THE RESEARCHER studying a disease of humans often attempts to produce an experimental model in one of the common laboratory animals. He then attempts to alter various factors in an effort to learn more of the disease state he has produced. The argument for this type of research is that with a normal animal, the changes which are introduced are controlled, and thus the experiment is "clean," with as few extraneous factors as possible. Recently, the argument has been narrowed to the suggestion that in primates the findings might be analogous to those of human disease states. In view of the expense, it is surprising that only an occasional investigator has done the reverse, namely, studied disease states which occur naturally in animals and are analogous to the human.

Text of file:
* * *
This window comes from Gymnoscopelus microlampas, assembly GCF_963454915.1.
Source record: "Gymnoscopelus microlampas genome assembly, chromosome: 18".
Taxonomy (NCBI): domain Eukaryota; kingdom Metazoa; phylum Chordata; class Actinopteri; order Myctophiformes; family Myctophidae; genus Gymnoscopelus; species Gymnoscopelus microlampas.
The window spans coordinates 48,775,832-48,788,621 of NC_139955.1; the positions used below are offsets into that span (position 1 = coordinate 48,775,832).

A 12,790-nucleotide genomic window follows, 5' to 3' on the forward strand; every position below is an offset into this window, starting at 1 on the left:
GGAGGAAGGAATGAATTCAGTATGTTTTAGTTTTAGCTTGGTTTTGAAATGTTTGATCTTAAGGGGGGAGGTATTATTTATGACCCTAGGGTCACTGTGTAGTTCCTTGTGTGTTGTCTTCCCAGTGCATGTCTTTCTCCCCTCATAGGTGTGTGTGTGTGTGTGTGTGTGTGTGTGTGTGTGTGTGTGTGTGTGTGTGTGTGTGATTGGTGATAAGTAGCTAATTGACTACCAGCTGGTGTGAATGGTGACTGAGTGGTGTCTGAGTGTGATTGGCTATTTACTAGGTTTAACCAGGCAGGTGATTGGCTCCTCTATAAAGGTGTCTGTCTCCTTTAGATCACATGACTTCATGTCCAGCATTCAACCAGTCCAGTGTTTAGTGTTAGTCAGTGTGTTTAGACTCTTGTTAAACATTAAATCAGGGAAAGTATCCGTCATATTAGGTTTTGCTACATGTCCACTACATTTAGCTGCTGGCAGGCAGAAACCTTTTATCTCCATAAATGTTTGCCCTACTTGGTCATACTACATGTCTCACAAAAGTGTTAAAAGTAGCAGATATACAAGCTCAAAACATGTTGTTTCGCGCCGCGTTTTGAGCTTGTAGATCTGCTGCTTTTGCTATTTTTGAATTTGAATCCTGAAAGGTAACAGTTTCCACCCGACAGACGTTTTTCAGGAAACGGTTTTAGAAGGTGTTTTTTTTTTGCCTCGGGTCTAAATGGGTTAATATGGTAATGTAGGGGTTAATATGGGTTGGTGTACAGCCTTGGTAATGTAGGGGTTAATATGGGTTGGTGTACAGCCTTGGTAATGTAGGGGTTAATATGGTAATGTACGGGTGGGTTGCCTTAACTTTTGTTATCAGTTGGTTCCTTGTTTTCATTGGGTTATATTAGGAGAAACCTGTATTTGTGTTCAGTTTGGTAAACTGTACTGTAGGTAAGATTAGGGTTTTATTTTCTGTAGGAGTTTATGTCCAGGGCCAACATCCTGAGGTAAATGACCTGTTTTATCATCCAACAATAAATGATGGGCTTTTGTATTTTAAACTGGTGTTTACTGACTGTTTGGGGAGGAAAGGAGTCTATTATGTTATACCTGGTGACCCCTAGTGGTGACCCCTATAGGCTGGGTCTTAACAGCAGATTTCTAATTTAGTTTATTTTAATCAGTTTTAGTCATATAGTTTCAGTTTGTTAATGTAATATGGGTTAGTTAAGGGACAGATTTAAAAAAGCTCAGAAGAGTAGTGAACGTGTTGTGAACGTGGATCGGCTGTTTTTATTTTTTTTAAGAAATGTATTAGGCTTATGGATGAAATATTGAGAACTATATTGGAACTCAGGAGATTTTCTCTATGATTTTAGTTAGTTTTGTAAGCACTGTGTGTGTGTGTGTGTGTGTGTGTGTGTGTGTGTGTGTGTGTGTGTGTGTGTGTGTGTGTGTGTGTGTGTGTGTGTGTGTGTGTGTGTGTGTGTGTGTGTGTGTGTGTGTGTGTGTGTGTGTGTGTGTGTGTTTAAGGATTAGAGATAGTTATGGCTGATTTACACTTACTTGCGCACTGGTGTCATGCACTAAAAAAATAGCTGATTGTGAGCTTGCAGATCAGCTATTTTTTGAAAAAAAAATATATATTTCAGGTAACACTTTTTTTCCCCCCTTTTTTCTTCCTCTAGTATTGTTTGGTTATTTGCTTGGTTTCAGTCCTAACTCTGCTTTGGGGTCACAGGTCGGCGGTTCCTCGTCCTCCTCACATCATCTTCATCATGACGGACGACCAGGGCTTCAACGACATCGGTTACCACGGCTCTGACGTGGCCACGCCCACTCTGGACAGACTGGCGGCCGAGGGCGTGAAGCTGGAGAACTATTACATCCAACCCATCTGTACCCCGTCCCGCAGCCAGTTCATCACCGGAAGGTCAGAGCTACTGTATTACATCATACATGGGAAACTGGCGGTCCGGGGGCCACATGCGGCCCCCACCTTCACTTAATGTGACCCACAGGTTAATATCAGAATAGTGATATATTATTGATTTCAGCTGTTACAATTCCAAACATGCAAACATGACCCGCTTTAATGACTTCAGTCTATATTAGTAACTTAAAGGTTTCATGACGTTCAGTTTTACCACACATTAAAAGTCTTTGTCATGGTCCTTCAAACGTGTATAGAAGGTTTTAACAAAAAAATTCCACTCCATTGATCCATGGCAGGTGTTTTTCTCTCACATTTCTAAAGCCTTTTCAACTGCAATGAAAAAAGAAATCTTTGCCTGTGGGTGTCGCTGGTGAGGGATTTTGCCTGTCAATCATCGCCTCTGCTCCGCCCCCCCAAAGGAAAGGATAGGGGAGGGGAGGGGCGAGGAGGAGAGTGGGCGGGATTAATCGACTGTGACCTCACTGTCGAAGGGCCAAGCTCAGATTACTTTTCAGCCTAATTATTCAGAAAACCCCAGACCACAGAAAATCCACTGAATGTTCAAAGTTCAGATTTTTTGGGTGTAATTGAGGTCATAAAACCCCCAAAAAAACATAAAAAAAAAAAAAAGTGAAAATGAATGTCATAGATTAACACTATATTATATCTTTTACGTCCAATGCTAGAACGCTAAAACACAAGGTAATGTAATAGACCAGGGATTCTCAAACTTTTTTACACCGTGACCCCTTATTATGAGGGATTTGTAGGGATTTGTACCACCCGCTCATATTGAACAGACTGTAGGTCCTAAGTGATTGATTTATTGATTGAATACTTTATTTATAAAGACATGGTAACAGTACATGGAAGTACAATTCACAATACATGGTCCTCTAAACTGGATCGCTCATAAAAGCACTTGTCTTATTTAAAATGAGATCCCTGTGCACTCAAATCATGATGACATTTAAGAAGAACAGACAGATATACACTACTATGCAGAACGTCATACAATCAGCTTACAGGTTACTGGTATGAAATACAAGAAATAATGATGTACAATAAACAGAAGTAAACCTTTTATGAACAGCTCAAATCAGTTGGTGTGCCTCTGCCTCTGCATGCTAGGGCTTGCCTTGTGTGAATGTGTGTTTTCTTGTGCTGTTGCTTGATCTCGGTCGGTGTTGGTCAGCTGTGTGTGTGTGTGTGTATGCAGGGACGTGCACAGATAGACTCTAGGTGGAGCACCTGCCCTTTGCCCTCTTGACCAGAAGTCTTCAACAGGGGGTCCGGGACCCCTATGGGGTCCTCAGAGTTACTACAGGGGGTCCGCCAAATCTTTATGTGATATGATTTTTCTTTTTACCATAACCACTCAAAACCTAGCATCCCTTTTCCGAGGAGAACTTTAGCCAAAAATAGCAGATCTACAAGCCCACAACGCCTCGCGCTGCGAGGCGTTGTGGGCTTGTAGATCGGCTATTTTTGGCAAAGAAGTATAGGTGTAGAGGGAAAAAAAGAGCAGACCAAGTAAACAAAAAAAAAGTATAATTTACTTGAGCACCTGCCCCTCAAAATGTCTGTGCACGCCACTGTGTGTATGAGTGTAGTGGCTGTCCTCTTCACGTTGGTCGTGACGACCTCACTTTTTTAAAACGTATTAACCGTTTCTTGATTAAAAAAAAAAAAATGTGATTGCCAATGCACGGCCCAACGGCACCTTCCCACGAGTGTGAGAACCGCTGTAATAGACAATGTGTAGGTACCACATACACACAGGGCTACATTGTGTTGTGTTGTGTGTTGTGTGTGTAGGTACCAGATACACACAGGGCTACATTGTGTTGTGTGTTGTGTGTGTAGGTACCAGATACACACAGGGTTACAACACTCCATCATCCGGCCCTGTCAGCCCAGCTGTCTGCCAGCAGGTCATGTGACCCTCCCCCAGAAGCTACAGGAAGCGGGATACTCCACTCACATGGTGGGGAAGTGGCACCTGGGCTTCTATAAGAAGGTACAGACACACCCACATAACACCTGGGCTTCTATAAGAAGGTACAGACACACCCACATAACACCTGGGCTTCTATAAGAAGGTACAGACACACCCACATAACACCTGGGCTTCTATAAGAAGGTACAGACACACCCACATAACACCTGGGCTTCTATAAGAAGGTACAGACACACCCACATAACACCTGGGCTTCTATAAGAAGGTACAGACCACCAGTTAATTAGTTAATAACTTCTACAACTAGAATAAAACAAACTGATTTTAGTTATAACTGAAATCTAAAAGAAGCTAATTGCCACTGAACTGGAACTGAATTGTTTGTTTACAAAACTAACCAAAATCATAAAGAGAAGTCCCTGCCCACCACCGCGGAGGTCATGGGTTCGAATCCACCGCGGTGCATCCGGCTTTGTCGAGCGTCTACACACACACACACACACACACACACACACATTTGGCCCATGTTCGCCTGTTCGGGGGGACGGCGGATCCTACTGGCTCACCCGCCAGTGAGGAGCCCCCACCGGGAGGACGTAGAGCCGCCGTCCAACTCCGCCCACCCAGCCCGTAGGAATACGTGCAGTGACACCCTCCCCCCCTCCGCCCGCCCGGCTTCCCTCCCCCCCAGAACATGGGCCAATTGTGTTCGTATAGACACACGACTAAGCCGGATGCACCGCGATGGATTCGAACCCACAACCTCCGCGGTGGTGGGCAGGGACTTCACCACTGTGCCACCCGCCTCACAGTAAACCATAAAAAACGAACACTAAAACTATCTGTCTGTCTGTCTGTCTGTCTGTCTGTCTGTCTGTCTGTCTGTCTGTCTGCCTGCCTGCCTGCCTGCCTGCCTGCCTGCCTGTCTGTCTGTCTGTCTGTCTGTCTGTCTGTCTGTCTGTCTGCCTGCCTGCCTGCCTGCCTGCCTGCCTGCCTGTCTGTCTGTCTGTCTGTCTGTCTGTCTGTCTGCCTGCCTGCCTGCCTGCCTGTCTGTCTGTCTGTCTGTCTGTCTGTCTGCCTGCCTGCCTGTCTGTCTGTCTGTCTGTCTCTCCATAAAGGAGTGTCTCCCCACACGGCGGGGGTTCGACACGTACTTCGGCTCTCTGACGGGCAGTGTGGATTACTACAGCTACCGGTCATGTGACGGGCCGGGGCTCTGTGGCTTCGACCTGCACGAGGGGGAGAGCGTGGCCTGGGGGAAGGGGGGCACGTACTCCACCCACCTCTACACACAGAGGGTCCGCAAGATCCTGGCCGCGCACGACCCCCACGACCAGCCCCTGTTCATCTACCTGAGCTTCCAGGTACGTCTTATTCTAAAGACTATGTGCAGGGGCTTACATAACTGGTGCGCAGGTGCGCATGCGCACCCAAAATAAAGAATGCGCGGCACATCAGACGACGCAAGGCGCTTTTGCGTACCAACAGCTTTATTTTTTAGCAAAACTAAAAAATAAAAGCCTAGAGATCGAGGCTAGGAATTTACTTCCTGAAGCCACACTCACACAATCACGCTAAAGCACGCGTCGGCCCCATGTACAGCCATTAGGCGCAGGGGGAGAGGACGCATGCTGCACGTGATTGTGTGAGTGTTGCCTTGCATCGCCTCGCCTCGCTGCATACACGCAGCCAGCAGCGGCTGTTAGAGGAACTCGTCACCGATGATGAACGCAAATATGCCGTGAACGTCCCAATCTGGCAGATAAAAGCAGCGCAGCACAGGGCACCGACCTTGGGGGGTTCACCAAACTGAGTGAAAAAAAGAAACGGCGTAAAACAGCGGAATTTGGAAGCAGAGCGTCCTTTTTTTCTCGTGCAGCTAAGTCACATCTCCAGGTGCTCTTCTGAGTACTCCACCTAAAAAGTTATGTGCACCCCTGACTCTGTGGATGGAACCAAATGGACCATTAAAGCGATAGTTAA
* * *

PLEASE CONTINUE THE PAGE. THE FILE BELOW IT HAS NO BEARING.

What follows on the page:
One of the reasons for seeking natural diseases in animals has been the recent cut-back in research grants. The researcher who
Reinecke RD. The Right Animal for the Right Experiment. Arch Ophthalmol. 1970;84(2):129. doi:10.1001/archopht.1970.00990040131001